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Top TV Composers Reveal Secrets to Creating Memorable Scores

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The creators of music for such shows as “The Looming Tower” and “Chef’s Table” weigh in on the building blocks (words, images, QuickTime?) that lay the foundation for unforgettable scores.

When it comes to creating powerful music for a TV series — limited, scripted, whatever the genre — timing is everything. Some composers, like Will Bates, who created the music for Hulu’s The Looming Tower, enjoy coming on board very early in the process, before a single frame has been shot. Because the project was based on Lawrence Wright’s Pulitzer Prize-winning book, Bates was able to read it in order to get a sense of the main character, FBI agent John O’Neill.

“It was such a broad, far-reaching story that I needed time to figure out how the instrumentation was going to go,” says Bates. “And I wanted to nail John’s theme right away. It would give me a springboard for other melodic ideas.”

Once he started seeing footage from the episodes, not all of his earlier music still worked. “But that’s part of the fun of TV. You come up with things early on and get to change their context as the series progresses,” says Bates.

Marcelo Zarvos, who works on Showtime’s Ray Donovan, goes out for drinks with showrunner David Hollander before shooting begins each season to get a head start. “You also have to be able to let go quickly of certain ideas once you see the visuals,” he concedes, adding that ultimately the bulk of his work comes when watching rough cuts. “I watch, and hear the music start in my head,” he explains. “But then I try to let my brain relax, and I start to feel something in my chest and stomach.”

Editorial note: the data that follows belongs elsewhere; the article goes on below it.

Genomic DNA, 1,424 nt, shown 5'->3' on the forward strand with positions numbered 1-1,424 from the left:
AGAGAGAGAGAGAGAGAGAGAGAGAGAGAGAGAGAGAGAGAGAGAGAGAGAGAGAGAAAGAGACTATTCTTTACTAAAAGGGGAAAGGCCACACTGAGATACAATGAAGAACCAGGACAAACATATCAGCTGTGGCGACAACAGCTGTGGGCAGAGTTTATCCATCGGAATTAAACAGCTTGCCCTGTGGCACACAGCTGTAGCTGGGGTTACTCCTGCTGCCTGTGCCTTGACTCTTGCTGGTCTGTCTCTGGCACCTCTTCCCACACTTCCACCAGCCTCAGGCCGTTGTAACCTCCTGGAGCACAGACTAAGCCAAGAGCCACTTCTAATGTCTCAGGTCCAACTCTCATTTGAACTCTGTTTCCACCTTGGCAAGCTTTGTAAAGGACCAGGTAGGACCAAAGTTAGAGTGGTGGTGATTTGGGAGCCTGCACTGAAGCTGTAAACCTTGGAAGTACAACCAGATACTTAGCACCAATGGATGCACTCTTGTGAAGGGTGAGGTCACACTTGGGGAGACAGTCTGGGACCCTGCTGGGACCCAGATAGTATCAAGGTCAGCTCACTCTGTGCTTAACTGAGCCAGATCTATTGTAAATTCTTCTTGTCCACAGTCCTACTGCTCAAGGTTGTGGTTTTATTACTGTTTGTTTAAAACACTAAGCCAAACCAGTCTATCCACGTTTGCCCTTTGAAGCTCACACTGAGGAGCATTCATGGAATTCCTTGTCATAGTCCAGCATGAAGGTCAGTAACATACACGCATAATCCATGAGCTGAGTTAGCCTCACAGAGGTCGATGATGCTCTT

For Nathan Barr, who scored all six seasons of FX’s The Americans, reading scripts before writing the music can lead him down the wrong path. “I like to experience the episodes when I’m right there watching,” he says. “You’ll know right away whether it needs trumps or strings. … You know musically what it wants to be.”

Likewise, Silas Hite, who composes the score for Netflix’s Chef’s Table, prefers not to start his work until he’s not only seen a rough cut but also consulted with the show’s editor to see how each scene will come together. “You can talk all day about what the music could be like but until you know how it would work with the visuals, you’re just chasing your tail,” he explains. “My job is to write music that reflects what’s on the screen, and because Chef’s Table is shot more like a one-hour film, I didn’t realize until watching it that I had to raise the level of elegance in my music.”

Carlos Rafael Rivera, who scored Netflix Western Godless, has devised a process that combines both approaches: He turns the words from the script into a QuickTime movie complete with screenplay font, which he then runs at a reading pace while playing along with his instruments. “Overall, about 30 percent of that first pass with QuickTime turns out to stick all the way to the finished show,” he says.

Whether a composer prefers starting with words or with images, though, there’s one thing that’s critical to both approaches: just get started. “By the time the director gets into the edit room, it’s generally a mad dash,” says Bates. “So any opportunity you get to kick the ball around creatively with your score really helps in the end.”

This article originally appeared on The Hollywood Reporter.



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